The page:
When I verify/set my TS blade to perpendicular vs. the table, I put a
right angle square on the table and align it with the blade. However, I
always end up wondering whether I really lined it up with the plane of
the blade or if blade teeth got in the way and I ended up with the blade
a bit out of perpendicular.
It seems that someone would make a simple disk that could be installed
instead of a real blade to be used for such calibration purposes. Does
anyone know of such an item?
> When I verify/set my TS blade to perpendicular vs. the table, I put a
> right angle square on the table and align it with the blade. However, I
> always end up wondering whether I really lined it up with the plane of
> the blade or if blade teeth got in the way and I ended up with the blade
> a bit out of perpendicular.
> It seems that someone would make a simple disk that could be installed
> instead of a real blade to be used for such calibration purposes. Does
> anyone know of such an item?
Oldest trick in the book.
Raise blade full amount, then place a piece of 6" vertical stock
oagainst miter gage and make a test cut about an inch from the end using
the left slot for the gage.
Transfer miter gage to right hand slot, turn piece around, and make a
cut thru the same slot you just cut.
If the cut edges of the slot are parallel, the blade is vertical.
If not, adjust blade as required and repeat test.
I have about as much need for a saw blade gage as a boar hog with a set
There are "reference plates", instead of blades, that are used by
manufacturers to set up saws with the miter slots at the factory, but doing
it in a shop for setting blade angle is a bit anal, and unnecessary, IMO.
Simply use a smaller square, or Lew's method, which is fool proof and has
the advantage of actually calibrating the tool _combination_ you'll be
IOW, it is a good idea to setup any tool with the blade/bit you're going to
be using, otherwise you could well be fooling yourself.
Go to Sears and purchase their 10" sanding disk. Remove the stick-on
sandpaper, clean off any residue with mineral spirits and use that to align
blades. I've cleaned mine up by mounting it and bringing it up to speed and
then with a fine grit paper stuck to a 2" wide x 2 ft long board, I polished
both sides then applied a coat of wax and buffed.
If you don't have sandpaper on the disc or have a rust inhibitor on it, the
blade will rust in humid conditions. Since I have a rotary sander already,
I don't use that disc for sanding - just for alignments. If you have a
contractor type table saw that has two tie-bars - that disc works great in
aligning those too. If you've never done that alignment - maybe you should
Ok, to check for the baled being perpendicular to the table SIMPLY make a
test cut through a piece of scrap. Flop one piece over end for end and
match the two cut edges back together. If you have a gap you are not
cutting square to the table. If you have no gap you are set at 90 degrees.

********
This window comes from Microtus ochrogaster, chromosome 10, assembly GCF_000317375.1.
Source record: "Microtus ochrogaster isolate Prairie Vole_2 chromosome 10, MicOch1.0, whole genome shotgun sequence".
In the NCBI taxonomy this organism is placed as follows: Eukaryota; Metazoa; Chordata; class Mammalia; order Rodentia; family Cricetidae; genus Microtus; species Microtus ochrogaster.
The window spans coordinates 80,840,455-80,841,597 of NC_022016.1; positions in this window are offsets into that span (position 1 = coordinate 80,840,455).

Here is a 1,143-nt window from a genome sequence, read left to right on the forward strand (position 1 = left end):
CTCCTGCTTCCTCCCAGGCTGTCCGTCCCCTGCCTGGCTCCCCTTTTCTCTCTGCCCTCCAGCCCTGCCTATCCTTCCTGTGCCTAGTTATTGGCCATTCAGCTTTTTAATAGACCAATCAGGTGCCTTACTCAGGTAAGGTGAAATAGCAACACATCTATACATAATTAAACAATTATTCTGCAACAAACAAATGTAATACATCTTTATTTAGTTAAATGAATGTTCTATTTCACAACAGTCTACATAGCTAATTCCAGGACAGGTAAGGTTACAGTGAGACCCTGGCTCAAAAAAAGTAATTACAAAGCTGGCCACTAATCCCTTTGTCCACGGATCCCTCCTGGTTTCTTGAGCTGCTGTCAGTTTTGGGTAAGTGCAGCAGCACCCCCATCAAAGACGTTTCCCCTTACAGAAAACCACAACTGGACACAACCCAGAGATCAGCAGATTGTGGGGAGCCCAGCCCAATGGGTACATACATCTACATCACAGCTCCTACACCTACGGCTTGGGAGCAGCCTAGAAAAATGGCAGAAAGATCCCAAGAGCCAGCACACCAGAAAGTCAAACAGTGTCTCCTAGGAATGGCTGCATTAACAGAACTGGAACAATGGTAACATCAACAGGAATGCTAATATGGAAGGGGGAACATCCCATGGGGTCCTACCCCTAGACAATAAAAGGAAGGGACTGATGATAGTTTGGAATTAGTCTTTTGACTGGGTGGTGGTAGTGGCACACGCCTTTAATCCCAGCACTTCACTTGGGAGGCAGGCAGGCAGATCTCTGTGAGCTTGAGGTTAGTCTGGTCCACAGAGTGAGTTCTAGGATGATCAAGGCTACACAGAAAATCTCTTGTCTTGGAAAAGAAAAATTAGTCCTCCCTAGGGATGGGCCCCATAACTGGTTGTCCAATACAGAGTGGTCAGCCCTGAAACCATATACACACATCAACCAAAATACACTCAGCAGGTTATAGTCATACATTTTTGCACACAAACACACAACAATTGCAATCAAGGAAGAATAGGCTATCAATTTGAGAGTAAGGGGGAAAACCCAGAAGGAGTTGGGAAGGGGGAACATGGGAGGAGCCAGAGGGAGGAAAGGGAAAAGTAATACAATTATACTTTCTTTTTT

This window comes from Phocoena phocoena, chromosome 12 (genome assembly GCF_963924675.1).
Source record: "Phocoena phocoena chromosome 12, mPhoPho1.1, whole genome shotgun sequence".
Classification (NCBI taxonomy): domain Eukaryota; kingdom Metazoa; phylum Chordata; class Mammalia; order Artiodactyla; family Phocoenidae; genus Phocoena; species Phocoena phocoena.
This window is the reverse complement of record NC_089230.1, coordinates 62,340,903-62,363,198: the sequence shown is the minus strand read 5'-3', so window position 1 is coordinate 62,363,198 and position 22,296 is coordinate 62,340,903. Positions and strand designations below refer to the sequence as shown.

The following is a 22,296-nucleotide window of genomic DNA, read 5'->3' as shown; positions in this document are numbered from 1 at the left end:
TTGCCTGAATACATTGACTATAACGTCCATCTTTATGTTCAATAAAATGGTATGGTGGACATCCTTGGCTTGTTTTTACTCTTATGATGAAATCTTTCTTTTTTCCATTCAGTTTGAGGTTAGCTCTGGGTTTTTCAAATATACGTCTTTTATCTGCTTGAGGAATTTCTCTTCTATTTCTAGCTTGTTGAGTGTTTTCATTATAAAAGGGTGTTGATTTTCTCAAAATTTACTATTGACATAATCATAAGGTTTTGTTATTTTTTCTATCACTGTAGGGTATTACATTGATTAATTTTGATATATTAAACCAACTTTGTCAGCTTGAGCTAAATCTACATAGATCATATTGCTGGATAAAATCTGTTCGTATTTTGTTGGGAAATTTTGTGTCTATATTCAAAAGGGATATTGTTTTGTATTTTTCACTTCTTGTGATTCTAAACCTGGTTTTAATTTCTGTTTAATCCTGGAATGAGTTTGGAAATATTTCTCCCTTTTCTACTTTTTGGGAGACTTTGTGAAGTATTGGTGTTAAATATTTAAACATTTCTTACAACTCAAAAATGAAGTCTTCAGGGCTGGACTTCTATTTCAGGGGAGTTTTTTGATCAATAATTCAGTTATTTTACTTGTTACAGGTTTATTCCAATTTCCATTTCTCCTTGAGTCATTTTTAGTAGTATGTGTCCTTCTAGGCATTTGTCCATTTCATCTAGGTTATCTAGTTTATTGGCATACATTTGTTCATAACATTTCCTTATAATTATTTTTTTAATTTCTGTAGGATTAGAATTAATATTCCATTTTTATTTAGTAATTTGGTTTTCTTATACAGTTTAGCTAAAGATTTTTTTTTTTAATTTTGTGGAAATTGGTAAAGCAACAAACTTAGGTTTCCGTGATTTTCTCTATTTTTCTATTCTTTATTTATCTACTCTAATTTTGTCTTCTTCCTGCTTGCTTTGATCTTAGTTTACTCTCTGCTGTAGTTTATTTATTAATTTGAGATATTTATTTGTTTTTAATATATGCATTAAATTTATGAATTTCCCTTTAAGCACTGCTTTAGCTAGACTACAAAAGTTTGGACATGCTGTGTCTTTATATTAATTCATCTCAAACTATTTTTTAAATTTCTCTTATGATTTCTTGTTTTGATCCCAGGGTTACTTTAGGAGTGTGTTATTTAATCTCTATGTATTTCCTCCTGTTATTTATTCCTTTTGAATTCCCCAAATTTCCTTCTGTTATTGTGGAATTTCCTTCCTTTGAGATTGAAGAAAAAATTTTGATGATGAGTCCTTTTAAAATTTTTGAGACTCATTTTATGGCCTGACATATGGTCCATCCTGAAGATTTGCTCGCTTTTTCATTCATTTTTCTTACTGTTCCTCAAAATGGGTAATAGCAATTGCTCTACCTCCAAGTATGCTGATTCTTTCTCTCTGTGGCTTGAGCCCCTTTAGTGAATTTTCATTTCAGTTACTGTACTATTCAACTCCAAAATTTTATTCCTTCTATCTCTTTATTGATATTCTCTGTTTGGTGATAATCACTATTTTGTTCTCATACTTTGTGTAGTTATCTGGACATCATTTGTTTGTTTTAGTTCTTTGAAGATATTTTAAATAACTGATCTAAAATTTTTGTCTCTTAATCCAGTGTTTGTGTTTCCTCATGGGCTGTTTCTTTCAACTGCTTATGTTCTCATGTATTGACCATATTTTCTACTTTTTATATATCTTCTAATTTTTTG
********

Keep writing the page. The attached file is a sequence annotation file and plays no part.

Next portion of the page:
tex - No one directly answered your question. This is what you are
Lots of good advice on alignment w/o it though.
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Thanks, everybody. After looking at the price from Rockler, I think
I'll rethink my need for such an item and follow a path some of the
other responders have.
Manufacturers do use such plates, both disks and long plates along
with special squares to set and check 90 and 45 degree blade alignment
to the slot, arbor runnout, and perpendicularity to the table. I have
a set, however, I've never seen them available for sale. We made our
own and they had to be numbered and calibrated every so often
consistent with a gage calibration procedure in a quality manual for
However, a good square set on the blade body in between teeth on a
quality saw blade should certainly get you as close as you need to be.
If it is a quality blade any radial runout difference between the body
and the plane of the teeth will be miniscule.
I don't think they're all that useful for the average user, compared to
all of the previously mentioned methods, but:
I've also seen blank Forrest and other brand saw blades. FWW has shown
the Forrest blank in saw review articles.
I don't know who would make such a thing, but in the latest issue of
Fine Woodworking, when they're testing cabinet saws, they specifically
show that they are using one to test calibration. (June 2006, page 48,
No one mentioned the TS-Aligner Jr?
If you want to align the blade to the
If you want to align the fence to the
If you want to align the fence to the
If you want to check that the blade is
square (or any other angle) to the
If you want to check runout on
your saw arbor
If you want to check knives setting
If you want to check infeed and outfeed
tables on joiner to cutter head
If you want to check drill bit to
table for sqaure
If you want to check run out on your
drill press and or bit
This tool will do the job - accurately.
Better to know than to assume.
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